Best of the Year: 2017

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2017 has been a stellar year for literature, and when I sat down to rate my top ten, I found myself stymied. Working up to it by offering the best of each genre seems more approachable, although still daunting. Most … Continue reading

Bad Kansas, by Becky Mandelbaum*****

“It’s either school, a job, or a girl,” she said. “Or death. Those are the only reasons for coming to Kansas. Unless you’re born here, of course. Then it’s a matter of escaping.’

BadKansasThis collection won the Flannery O’Connor Award for Short Fiction, and it may very well win more awards as well. Thanks go to Net Galley and University of Georgia Press for providing me with a free advance review copy in exchange for this honest review. The collection is now available to the public.

We have eleven stories here, all of them set in Kansas, and all of them excellent. Every story is built around a dysfunctional romantic entanglement. There are manipulative relationships, stalkers, couples held together by money alone, and there are pathetically lonely types that want to cling to a dying romance at all costs. Somehow, Mandelbaum takes a wide range of pathological partners and makes them hilarious. In addition, the character development surprises me, going beyond what one might anticipate in short stories. My personal favorite is “A Million and One Marthas”, which is darkly funny and skewers the wealthy and entitled, but it’s a hard call, because the quality is uniformly strong, with not a bad one in the bunch.

Nobody needs to know anything about Kansas to enjoy this collection, and by the time the last rapier thrust has been extended, you’ll feel better about not having been there.

Mandelbaum is on a tear. She’s witty, irreverent, and clearly a force to be reckoned with. Look for her in the future, and if you see her coming, step aside, because nobody, but nobody can stop her now.  Highly recommended to those that love edgy humor.

Biblio Mysteries, by Otto Penzler*****

 

“…Diaz realized he was stabbed by guilt at the thought that he’d just planted a bomb that would take the life of a man at his most vulnerable, doing something he loved and found comfort in: reading a book.” (Jeffrey Deaver)

 

BibliomysteriesOtto Penzler doesn’t mess around, and so when I saw this collection, I was all in. Many thanks go to Net Galley and Pegasus Books for the digital review copy, which I received free in exchange for this honest review. This title is now for sale.

All of the stories included here are themed around books; we have bookstores of course, and libraries, both public and private, magical and actual. All of them are copyrighted between 2011 and 2013. In addition to the excellent name of the editor here, some of whose other collections I have enjoyed, I saw three authors that I knew I wanted to read right away: John Connolly, Thomas H Cook, and Max Allan Collins. Sure enough, all three of their contributions were excellent; I have to admit Connolly’s was my favorite–featuring book characters that had come to life, which made me laugh out loud—but the quality was strong throughout. The very first story is by Jeffrey Deaver; I had never read his work before and it is excellent, so now I have a new author to follow. I confess I didn’t like the second story, which is by C.J. Box; I found his writing style curiously abrasive and I bailed. The third story likewise didn’t strike a chord. However, that still gives me 12 or 13 outstanding stories, and the collection is thick and juicy, like a terrific steak. Or tofu burger, depending on the reader’s tastes.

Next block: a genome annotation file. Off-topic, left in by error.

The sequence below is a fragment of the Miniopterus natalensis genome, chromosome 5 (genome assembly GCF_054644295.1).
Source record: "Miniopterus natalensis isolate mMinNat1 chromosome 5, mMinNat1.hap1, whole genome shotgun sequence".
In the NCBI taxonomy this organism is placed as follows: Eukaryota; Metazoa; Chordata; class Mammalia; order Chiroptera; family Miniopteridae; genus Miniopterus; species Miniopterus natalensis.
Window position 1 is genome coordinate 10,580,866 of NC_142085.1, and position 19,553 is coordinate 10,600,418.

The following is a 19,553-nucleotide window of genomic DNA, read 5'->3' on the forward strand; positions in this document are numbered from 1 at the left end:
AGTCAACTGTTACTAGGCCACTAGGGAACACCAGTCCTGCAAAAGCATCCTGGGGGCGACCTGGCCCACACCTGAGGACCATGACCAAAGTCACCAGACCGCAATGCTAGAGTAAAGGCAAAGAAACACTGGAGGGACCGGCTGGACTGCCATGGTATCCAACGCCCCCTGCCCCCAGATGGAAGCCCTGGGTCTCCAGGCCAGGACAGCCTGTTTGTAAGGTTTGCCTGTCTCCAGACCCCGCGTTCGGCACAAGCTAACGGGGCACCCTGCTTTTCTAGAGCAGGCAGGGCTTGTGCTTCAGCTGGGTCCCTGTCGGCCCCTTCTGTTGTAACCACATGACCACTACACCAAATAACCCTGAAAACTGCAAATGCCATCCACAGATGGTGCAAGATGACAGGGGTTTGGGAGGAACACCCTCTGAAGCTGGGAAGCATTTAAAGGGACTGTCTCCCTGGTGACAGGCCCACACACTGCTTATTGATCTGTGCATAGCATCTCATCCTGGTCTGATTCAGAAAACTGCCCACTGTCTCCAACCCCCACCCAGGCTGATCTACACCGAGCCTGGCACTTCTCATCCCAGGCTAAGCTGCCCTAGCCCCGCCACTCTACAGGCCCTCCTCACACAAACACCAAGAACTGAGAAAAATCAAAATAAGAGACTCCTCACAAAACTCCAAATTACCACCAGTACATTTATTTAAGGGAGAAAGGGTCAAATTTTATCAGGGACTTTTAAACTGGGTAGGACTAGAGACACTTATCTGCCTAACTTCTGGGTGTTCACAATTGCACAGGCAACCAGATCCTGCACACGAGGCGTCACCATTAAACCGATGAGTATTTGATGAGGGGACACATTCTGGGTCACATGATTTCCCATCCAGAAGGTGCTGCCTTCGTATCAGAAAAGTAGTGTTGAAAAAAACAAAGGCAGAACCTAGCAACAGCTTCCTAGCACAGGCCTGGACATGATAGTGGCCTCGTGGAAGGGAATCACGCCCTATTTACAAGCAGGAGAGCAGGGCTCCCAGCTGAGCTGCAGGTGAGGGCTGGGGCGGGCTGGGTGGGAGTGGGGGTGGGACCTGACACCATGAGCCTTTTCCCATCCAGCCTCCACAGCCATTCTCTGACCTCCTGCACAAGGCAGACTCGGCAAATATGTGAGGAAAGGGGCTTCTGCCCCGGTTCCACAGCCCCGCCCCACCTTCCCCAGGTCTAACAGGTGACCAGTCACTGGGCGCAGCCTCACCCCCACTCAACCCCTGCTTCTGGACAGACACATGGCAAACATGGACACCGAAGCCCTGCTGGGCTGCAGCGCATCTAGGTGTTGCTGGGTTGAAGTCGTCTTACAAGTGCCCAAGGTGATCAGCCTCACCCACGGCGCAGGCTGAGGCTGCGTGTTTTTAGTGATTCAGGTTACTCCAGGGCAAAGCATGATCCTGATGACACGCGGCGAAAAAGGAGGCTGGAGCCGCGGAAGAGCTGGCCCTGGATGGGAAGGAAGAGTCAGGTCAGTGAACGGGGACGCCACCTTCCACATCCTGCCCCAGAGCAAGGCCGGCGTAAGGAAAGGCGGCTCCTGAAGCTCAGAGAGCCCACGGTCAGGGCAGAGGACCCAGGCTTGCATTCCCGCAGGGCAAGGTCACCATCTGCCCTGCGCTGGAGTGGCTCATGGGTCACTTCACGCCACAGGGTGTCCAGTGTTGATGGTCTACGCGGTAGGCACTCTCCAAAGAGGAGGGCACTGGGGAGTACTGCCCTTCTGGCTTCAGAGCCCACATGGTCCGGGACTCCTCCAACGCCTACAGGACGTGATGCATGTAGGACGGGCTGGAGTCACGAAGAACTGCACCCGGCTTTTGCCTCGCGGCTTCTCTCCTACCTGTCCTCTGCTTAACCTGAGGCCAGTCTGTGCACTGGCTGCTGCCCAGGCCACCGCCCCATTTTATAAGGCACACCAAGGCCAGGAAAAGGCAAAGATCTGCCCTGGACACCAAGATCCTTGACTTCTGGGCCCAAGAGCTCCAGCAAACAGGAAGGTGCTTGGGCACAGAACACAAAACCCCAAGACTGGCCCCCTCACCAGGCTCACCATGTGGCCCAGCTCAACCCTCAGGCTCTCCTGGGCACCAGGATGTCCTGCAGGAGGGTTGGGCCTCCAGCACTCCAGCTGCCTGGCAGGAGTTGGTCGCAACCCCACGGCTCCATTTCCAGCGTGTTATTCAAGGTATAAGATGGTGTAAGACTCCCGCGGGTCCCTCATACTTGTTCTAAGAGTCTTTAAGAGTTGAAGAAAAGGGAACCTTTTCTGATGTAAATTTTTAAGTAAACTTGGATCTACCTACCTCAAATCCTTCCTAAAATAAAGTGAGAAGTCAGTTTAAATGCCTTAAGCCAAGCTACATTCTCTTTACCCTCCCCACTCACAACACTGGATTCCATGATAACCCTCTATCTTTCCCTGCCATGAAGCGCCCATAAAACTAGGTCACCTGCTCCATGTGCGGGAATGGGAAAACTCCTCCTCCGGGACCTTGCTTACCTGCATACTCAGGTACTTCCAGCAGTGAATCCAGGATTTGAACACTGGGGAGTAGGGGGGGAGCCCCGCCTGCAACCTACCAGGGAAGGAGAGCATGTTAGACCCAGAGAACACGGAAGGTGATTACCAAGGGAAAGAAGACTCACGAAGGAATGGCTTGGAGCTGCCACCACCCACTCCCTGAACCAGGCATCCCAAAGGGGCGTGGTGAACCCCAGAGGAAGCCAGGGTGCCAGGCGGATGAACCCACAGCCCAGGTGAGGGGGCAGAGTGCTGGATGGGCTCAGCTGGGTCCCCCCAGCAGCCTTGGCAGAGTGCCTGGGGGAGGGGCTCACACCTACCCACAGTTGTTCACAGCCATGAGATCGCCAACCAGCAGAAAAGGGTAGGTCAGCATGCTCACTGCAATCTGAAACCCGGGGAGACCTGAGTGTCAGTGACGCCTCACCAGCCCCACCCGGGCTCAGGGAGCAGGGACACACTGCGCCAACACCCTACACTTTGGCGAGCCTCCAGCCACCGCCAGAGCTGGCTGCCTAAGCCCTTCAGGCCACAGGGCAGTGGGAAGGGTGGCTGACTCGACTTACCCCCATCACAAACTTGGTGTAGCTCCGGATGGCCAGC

I can’t think of a more congenial collection than mysteries and books. For those that love the genre, this book is highly recommended.

What I’m Reading

I’ve been experimenting with ways to share what is coming up next. Usually I put this on a different page, but then it also tends not to get seen, likely due to the absence of share buttons. Let me know what you think. Is it better to post it separately, or do you like it here?

 

Here are books I’ve finished reading, and as soon as a sane moment presents itself in my uncharacteristically busy domicile, you will see them reviewed here:

 This is what I am reading now; all are good, but some are outstanding. [Imaginary drum roll goes here.]

Summertime, and the Reading is Easy

On my radar for July and August:

The Accomplished Guest, by Ann Beattie*****

theaccomplishedguest Ann Beattie is a seasoned writer with a list of accolades as long as your arm, and this is why I requested a DRC of her soon-to-be-published short story collection, whose theme is visitors and travel. I was not disappointed. Thank you Net Galley and Scribner for letting me read it free and early in exchange for this honest review. This book will be available to the public Tuesday, June 13.

The first selection is droll; our protagonist is going to see an older man, and so we wonder…is this a boyfriend? Is it an ex? And as we move down the checklist, I love what she does with it. The next couple of selections are good but not as striking, but then the wind catches in Beattie’s sails and she is unstoppable.  Other favorites here are “Other People’s Birthdays”, “The Debt”, and “The Cloud”. I found myself highlighting most of the text, which is wasted effort, since I can’t quote most of the book to you, but it’s something that happens to me when I read top-drawer fiction. The story I loved best is “The Caterer”, which made me laugh out loud and woke Mr. Computer, who was slumbering next to me and had to get up the next day for work.

Short stories are wonderful bedtime material, because there isn’t the wrenching sensation in tearing oneself loose from the book. When the story is over, it’s time to bookmark one’s place and turn out the light. I’ve read over a hundred short story collections, and this one is among the best.

Highly recommended to those that love excellent prose, and in particular to Boomers.

Anything is Possible, by Elizabeth Strout*****

anythingispossibleStrout is a writer of enormous talent and the owner of a Pulitzer. Here she builds on the characters she introduced in 2016 with My Name is Lucy Barton. Lucy is back, along with various relations and everyday people. I read this book free and early, thanks to Net Galley and Random House, for the purpose of generating an honest review. This title will be sold April 25, 2017, and those that love strong literary fiction won’t want to miss it.